Titta Heikkala

Qt Charts 2.1.0 Release

Published Monday January 18th, 2016
23 Comments on Qt Charts 2.1.0 Release
Posted in Charts, Dev Loop, Releases

We’re happy to announce that the upcoming Qt 5.6.0 release includes Qt Charts 2.1.0 add-on. This Qt Charts release contains new features and bug fixes based on customer requests.

A short introduction of the module to those of you new to it: Qt Charts is a module that provides a set of easy to use chart components. Different chart types that are available: Line, Spline, Area, Scatter, Bar, Pie, Polar and Box-and-Whiskers Chart.


Example of some chart types available

More information, including examples of Qt Charts usage, can be found from the documentation.

As announced recently, the Qt Add-ons licensing will be changed so that the Qt Charts module becomes available under both GPLv3 and commercial license terms. The source code for the module has already been pushed to codereview.qt-project.org. With Qt 5.7 release the packages will include a pre-built version of the module and the version numbering for Qt Charts will then be changed so that it follows the Qt versioning.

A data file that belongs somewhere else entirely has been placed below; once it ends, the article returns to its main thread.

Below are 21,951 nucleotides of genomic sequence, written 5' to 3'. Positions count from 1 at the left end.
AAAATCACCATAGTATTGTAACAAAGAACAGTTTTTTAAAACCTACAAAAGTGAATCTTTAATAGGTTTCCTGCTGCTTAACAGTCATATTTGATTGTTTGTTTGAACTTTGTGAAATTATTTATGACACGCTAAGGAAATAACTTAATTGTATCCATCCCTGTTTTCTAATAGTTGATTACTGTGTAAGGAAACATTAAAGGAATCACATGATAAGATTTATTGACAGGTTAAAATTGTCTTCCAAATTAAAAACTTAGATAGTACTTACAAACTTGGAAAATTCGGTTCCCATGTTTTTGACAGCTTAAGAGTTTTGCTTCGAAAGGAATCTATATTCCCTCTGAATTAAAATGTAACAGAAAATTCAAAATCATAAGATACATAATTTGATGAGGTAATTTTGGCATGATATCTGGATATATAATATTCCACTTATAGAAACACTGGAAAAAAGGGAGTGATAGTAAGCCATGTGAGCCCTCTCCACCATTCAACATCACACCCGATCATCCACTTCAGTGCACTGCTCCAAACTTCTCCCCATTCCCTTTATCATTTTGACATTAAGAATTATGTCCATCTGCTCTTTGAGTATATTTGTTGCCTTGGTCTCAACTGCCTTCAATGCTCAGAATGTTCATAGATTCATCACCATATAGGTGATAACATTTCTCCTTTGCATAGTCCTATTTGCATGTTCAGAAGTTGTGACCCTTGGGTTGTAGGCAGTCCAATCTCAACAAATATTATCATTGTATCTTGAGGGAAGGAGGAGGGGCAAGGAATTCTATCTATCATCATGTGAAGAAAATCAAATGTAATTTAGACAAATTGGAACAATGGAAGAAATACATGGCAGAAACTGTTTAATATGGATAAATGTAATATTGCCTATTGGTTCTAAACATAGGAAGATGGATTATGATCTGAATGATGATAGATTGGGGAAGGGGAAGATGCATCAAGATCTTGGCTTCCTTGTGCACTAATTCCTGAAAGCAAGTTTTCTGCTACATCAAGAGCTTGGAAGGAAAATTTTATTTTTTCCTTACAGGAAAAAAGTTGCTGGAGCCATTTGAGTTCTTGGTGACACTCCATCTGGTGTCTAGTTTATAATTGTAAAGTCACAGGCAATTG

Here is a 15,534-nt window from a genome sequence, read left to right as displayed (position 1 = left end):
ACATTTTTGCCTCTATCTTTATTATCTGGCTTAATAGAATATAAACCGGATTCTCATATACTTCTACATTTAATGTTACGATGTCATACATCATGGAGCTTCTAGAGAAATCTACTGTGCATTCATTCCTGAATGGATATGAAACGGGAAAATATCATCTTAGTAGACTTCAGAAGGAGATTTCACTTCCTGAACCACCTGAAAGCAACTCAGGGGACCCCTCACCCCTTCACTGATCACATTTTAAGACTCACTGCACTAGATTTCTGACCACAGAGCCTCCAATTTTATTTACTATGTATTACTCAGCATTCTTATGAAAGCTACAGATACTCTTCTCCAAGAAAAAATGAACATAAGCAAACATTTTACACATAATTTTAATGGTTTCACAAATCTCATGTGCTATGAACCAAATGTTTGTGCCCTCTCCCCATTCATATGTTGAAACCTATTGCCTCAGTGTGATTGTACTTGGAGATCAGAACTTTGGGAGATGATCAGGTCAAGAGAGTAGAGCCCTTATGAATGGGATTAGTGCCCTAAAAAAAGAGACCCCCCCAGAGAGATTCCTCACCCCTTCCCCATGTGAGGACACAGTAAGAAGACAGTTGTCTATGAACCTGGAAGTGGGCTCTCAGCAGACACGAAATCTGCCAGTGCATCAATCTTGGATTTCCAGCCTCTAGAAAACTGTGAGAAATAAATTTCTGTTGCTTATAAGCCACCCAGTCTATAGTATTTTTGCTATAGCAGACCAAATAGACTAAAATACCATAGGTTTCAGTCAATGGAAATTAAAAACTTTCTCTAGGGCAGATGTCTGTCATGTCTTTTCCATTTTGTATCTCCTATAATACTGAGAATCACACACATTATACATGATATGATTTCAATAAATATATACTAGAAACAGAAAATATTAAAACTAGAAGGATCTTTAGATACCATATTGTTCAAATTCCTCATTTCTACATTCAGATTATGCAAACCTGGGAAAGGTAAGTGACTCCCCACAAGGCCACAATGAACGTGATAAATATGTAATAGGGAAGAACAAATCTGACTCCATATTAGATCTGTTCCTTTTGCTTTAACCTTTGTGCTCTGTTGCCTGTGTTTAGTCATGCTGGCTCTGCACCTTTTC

Performance improvement

The biggest visible improvement done to Qt Charts 2.1.0 is a performance related change. For line and scatter series we’ve added support of accelerated drawing with OpenGL. The change radically improves performance in cases involving large data sets. We’ve added the OpenGL Accelerated Series Example to show how you can enable OpenGL acceleration for QLineSeries and QScatterSeries.


Large data set shown in the OpenGL Accelerated Series Example

New features and functionality in Qt Charts 2.1.0

  • Reverse axis support
  • Possibility to set labels position for QCategory Axis
  • Support for minor ticks to value axis
  • Support for bar series value label angle
  • Points can be replaced and get as a QVector with QXYSeries
  • Duration and easing curve can be set for chart animation
  • Labels clipping can be enabled and disabled
  • Possibility to remove more than one point from QXYSeries
  • Color of the grid can be set with axis
  • mapToPosition and mapToValue methods to ChartView
  • Zooming functions to ChartView to correspond the ones available for QChart
  • Changed signals to scatter series marker size and shape properties

In addition to the above changes there are also several fixes done based on customer reports. For detailed list of changes please see the dist/changes-2.1.0 file included in the source package of Qt Charts.